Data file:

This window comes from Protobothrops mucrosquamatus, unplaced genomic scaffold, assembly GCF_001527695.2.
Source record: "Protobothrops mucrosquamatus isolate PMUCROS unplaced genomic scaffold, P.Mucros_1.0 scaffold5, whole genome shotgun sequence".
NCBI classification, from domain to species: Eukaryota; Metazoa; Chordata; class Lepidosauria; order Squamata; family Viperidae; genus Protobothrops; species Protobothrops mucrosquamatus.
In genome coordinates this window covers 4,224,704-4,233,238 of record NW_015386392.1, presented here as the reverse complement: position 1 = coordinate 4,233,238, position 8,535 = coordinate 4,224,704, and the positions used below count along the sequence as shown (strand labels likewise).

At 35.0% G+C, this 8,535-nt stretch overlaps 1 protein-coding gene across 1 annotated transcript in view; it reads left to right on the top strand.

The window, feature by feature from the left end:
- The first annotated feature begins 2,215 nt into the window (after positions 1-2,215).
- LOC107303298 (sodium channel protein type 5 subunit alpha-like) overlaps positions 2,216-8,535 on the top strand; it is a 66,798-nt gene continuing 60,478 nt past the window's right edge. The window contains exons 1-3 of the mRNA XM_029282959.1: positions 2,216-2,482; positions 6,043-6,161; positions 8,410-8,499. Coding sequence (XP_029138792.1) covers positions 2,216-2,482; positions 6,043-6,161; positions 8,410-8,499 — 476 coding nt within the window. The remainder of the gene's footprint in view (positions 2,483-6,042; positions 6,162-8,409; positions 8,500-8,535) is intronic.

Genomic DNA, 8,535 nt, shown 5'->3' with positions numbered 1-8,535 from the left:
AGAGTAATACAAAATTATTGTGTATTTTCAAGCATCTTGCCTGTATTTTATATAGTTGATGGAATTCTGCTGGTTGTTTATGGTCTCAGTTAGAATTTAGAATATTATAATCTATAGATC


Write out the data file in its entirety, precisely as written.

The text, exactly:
This window comes from Protobothrops mucrosquamatus, unplaced genomic scaffold, assembly GCF_001527695.2.
Source record: "Protobothrops mucrosquamatus isolate PMUCROS unplaced genomic scaffold, P.Mucros_1.0 scaffold5, whole genome shotgun sequence".
NCBI classification, from domain to species: Eukaryota; Metazoa; Chordata; class Lepidosauria; order Squamata; family Viperidae; genus Protobothrops; species Protobothrops mucrosquamatus.
In genome coordinates this window covers 4,224,704-4,233,238 of record NW_015386392.1, presented here as the reverse complement: position 1 = coordinate 4,233,238, position 8,535 = coordinate 4,224,704, and the positions used below count along the sequence as shown (strand labels likewise).

At 35.0% G+C, this 8,535-nt stretch overlaps 1 protein-coding gene across 1 annotated transcript in view; it reads left to right on the top strand.

The window, feature by feature from the left end:
- The first annotated feature begins 2,215 nt into the window (after positions 1-2,215).
- LOC107303298 (sodium channel protein type 5 subunit alpha-like) overlaps positions 2,216-8,535 on the top strand; it is a 66,798-nt gene continuing 60,478 nt past the window's right edge. The window contains exons 1-3 of the mRNA XM_029282959.1: positions 2,216-2,482; positions 6,043-6,161; positions 8,410-8,499. Coding sequence (XP_029138792.1) covers positions 2,216-2,482; positions 6,043-6,161; positions 8,410-8,499 — 476 coding nt within the window. The remainder of the gene's footprint in view (positions 2,483-6,042; positions 6,162-8,409; positions 8,500-8,535) is intronic.

Genomic DNA, 8,535 nt, shown 5'->3' with positions numbered 1-8,535 from the left:
AGAGTAATACAAAATTATTGTGTATTTTCAAGCATCTTGCCTGTATTTTATATAGTTGATGGAATTCTGCTGGTTGTTTATGGTCTCAGTTAGAATTTAGAATATTATAATCTATAGATC